Thiebaud’s father Morton, a former inventor and automotive director, had moved the family to California from Arizona when his son was six months old. Wayne’s mother Alice (nÃ©e Le Baron), then a telephone operator, came from an old Mormon family: his grandmother had crossed the plains to Salt Lake City with Brigham Young, the so-called American Moses, pushing a handcart. Morton brought the family back to Utah in 1931, to a small ranch he had managed to buy but lost three years later. If life on a solid farm was tough, Wayne remembered it as happy. âThe Mormon community is very, very supportive,â he laughed as he grew older. âI was what you would call today, I think, a spoiled child. In 1934, the family returned to California, where Thiebaud would spend the rest of his life.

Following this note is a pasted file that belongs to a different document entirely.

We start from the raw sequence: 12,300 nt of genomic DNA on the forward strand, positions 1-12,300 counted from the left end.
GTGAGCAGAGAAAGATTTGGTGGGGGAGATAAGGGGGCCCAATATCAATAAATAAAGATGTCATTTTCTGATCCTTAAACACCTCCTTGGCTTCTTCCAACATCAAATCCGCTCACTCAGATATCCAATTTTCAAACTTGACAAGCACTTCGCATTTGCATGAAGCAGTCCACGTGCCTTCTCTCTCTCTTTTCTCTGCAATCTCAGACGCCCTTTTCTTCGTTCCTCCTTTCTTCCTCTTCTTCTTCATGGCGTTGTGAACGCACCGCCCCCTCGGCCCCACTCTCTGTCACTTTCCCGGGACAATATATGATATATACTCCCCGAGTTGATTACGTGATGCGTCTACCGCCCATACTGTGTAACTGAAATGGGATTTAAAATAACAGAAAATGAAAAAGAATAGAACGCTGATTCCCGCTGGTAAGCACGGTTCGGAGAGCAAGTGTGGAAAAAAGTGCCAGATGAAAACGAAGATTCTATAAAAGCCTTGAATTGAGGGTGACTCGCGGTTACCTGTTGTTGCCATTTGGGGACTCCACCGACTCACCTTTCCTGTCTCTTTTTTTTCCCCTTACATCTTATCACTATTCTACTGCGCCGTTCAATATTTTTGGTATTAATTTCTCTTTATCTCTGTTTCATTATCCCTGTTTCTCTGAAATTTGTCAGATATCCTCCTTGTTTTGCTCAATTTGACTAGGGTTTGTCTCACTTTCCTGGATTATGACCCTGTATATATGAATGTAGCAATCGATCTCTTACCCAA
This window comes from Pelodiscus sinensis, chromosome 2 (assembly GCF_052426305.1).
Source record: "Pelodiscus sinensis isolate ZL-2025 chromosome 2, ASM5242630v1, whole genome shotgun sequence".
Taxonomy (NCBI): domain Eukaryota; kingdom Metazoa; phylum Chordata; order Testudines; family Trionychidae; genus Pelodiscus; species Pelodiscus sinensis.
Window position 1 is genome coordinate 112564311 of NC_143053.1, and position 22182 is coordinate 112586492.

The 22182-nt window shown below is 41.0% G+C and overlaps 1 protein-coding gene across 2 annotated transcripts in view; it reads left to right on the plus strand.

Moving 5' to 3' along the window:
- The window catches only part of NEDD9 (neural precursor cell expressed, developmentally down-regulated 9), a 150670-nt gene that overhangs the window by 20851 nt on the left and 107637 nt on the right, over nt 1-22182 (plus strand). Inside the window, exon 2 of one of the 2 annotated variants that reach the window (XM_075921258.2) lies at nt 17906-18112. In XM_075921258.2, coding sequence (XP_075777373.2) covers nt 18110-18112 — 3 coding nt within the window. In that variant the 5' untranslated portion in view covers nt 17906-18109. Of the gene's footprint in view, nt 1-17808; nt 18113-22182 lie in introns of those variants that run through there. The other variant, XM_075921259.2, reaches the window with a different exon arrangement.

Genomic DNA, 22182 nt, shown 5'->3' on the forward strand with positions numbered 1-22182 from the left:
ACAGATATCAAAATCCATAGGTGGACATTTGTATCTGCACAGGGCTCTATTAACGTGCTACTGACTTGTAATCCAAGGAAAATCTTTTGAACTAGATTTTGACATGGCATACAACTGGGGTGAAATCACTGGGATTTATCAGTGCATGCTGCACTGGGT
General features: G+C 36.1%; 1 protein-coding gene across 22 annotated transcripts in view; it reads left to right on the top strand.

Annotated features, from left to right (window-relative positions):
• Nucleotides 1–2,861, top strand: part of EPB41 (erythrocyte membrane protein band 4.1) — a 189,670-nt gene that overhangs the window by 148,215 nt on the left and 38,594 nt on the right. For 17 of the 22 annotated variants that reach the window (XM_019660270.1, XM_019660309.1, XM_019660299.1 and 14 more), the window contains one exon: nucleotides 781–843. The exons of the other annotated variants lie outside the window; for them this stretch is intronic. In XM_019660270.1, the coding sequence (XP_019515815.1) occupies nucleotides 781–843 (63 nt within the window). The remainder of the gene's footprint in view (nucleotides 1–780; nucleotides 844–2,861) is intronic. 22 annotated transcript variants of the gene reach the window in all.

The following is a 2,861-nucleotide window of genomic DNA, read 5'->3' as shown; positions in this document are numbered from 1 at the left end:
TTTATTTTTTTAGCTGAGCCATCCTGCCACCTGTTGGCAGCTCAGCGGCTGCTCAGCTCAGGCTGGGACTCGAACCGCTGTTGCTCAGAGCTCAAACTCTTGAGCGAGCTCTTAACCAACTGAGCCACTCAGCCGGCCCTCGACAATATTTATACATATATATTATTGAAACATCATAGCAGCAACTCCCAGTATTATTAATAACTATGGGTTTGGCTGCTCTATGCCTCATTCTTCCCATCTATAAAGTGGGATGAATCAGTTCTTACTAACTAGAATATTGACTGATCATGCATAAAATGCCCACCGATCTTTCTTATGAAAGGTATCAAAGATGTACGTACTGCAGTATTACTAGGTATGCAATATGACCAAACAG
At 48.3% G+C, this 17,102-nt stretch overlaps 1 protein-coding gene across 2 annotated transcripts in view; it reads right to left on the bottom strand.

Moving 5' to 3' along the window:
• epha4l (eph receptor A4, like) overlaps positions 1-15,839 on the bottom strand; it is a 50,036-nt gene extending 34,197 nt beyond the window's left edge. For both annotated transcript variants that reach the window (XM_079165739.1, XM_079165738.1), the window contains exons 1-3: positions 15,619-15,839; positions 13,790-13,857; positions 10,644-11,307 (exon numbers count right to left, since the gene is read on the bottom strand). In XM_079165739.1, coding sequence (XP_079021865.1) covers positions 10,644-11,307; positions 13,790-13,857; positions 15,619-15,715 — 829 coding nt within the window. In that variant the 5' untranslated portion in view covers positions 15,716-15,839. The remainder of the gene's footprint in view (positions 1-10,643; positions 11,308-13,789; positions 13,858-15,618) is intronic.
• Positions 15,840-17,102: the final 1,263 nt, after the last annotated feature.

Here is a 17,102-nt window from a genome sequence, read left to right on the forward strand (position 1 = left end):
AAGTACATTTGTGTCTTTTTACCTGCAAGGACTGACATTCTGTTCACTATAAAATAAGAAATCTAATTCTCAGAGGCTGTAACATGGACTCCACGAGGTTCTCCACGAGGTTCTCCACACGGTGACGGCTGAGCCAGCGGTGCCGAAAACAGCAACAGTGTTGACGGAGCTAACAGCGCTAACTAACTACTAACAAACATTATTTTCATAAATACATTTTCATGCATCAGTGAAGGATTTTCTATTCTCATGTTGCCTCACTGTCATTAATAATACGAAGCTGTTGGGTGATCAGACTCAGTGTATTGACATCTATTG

Sent to Frank Wiggins Trade School in Los Angeles (later called LA Trade Technical College), he took a sign painting course which led him, briefly, to a job at the Sears department store chain, Roebuck. . A year without distinction at Long Beach Junior College – âI got a credit, and it was in public speaking and athletics,â Thiebaud admitted regretfully – was cut short by the outbreak of war. He spent it in the United States Air Force, drawing a comic strip called Aleck for a service journal and later sets for bomber training films under the command of Captain Ronald Reagan. (âIt was not a very pleasant experience,â recalls Thiebaud, a longtime Democrat.) It was around this time that he met and married Patricia Patterson, in 1943. They had two daughters, Twinka. and Mallary, before divorcing in 1958.